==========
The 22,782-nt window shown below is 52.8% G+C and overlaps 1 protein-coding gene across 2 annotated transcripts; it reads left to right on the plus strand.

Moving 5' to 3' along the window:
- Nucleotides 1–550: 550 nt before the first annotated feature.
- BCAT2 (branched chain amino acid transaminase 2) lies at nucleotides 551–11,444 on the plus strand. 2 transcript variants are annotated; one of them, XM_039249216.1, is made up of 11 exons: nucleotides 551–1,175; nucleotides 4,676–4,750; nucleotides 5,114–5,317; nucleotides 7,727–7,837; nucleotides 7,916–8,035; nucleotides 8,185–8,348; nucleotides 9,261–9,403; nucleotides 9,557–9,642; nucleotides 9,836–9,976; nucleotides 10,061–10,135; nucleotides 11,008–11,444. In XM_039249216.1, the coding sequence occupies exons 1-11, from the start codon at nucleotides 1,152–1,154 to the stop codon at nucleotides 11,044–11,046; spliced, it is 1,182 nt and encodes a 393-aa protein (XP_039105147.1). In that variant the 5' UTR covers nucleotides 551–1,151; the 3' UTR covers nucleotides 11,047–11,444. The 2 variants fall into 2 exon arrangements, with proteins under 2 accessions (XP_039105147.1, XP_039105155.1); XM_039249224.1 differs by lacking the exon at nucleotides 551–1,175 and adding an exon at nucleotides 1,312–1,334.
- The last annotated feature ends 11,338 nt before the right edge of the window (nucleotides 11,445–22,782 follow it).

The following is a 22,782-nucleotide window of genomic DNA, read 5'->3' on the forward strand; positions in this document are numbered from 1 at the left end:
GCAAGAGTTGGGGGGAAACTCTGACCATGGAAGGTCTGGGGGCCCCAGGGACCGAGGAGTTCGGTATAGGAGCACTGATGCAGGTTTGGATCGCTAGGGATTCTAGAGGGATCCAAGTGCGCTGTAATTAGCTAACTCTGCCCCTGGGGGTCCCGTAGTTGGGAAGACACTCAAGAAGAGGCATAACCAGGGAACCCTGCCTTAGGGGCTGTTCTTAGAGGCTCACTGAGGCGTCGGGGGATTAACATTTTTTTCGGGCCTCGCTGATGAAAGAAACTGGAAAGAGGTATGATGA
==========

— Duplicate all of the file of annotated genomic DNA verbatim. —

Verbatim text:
The 22,782-nt window shown below is 52.8% G+C and overlaps 1 protein-coding gene across 2 annotated transcripts; it reads left to right on the plus strand.

Moving 5' to 3' along the window:
- Nucleotides 1–550: 550 nt before the first annotated feature.
- BCAT2 (branched chain amino acid transaminase 2) lies at nucleotides 551–11,444 on the plus strand. 2 transcript variants are annotated; one of them, XM_039249216.1, is made up of 11 exons: nucleotides 551–1,175; nucleotides 4,676–4,750; nucleotides 5,114–5,317; nucleotides 7,727–7,837; nucleotides 7,916–8,035; nucleotides 8,185–8,348; nucleotides 9,261–9,403; nucleotides 9,557–9,642; nucleotides 9,836–9,976; nucleotides 10,061–10,135; nucleotides 11,008–11,444. In XM_039249216.1, the coding sequence occupies exons 1-11, from the start codon at nucleotides 1,152–1,154 to the stop codon at nucleotides 11,044–11,046; spliced, it is 1,182 nt and encodes a 393-aa protein (XP_039105147.1). In that variant the 5' UTR covers nucleotides 551–1,151; the 3' UTR covers nucleotides 11,047–11,444. The 2 variants fall into 2 exon arrangements, with proteins under 2 accessions (XP_039105147.1, XP_039105155.1); XM_039249224.1 differs by lacking the exon at nucleotides 551–1,175 and adding an exon at nucleotides 1,312–1,334.
- The last annotated feature ends 11,338 nt before the right edge of the window (nucleotides 11,445–22,782 follow it).

The following is a 22,782-nucleotide window of genomic DNA, read 5'->3' on the forward strand; positions in this document are numbered from 1 at the left end:
GCAAGAGTTGGGGGGAAACTCTGACCATGGAAGGTCTGGGGGCCCCAGGGACCGAGGAGTTCGGTATAGGAGCACTGATGCAGGTTTGGATCGCTAGGGATTCTAGAGGGATCCAAGTGCGCTGTAATTAGCTAACTCTGCCCCTGGGGGTCCCGTAGTTGGGAAGACACTCAAGAAGAGGCATAACCAGGGAACCCTGCCTTAGGGGCTGTTCTTAGAGGCTCACTGAGGCGTCGGGGGATTAACATTTTTTTCGGGCCTCGCTGATGAAAGAAACTGGAAAGAGGTATGATGA